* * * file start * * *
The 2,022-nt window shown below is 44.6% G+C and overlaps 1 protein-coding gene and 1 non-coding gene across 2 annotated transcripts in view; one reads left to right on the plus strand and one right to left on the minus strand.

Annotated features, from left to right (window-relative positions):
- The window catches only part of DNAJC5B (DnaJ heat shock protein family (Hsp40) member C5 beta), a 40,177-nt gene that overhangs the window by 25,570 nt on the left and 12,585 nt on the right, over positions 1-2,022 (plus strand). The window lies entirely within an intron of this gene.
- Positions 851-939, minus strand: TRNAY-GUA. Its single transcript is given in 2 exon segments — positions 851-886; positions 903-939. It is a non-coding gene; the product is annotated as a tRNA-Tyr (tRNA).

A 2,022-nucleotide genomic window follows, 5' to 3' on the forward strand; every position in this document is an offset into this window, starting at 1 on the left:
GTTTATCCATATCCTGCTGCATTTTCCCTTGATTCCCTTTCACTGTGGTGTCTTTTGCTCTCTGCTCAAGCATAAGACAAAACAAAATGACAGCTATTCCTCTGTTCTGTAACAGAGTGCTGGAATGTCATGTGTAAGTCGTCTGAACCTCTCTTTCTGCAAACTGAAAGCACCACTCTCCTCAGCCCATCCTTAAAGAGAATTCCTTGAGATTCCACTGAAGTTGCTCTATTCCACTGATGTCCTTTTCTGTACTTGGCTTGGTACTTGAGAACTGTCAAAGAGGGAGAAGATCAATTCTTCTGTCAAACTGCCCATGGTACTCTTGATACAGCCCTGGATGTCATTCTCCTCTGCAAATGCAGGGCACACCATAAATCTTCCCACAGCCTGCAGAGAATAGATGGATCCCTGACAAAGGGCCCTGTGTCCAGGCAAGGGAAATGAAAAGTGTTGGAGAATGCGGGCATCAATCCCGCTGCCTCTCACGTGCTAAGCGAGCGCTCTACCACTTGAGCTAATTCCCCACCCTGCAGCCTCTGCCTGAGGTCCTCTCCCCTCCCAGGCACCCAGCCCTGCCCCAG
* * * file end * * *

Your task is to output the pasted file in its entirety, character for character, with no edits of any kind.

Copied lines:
The 2,022-nt window shown below is 44.6% G+C and overlaps 1 protein-coding gene and 1 non-coding gene across 2 annotated transcripts in view; one reads left to right on the plus strand and one right to left on the minus strand.

Annotated features, from left to right (window-relative positions):
- The window catches only part of DNAJC5B (DnaJ heat shock protein family (Hsp40) member C5 beta), a 40,177-nt gene that overhangs the window by 25,570 nt on the left and 12,585 nt on the right, over positions 1-2,022 (plus strand). The window lies entirely within an intron of this gene.
- Positions 851-939, minus strand: TRNAY-GUA. Its single transcript is given in 2 exon segments — positions 851-886; positions 903-939. It is a non-coding gene; the product is annotated as a tRNA-Tyr (tRNA).

A 2,022-nucleotide genomic window follows, 5' to 3' on the forward strand; every position in this document is an offset into this window, starting at 1 on the left:
GTTTATCCATATCCTGCTGCATTTTCCCTTGATTCCCTTTCACTGTGGTGTCTTTTGCTCTCTGCTCAAGCATAAGACAAAACAAAATGACAGCTATTCCTCTGTTCTGTAACAGAGTGCTGGAATGTCATGTGTAAGTCGTCTGAACCTCTCTTTCTGCAAACTGAAAGCACCACTCTCCTCAGCCCATCCTTAAAGAGAATTCCTTGAGATTCCACTGAAGTTGCTCTATTCCACTGATGTCCTTTTCTGTACTTGGCTTGGTACTTGAGAACTGTCAAAGAGGGAGAAGATCAATTCTTCTGTCAAACTGCCCATGGTACTCTTGATACAGCCCTGGATGTCATTCTCCTCTGCAAATGCAGGGCACACCATAAATCTTCCCACAGCCTGCAGAGAATAGATGGATCCCTGACAAAGGGCCCTGTGTCCAGGCAAGGGAAATGAAAAGTGTTGGAGAATGCGGGCATCAATCCCGCTGCCTCTCACGTGCTAAGCGAGCGCTCTACCACTTGAGCTAATTCCCCACCCTGCAGCCTCTGCCTGAGGTCCTCTCCCCTCCCAGGCACCCAGCCCTGCCCCAG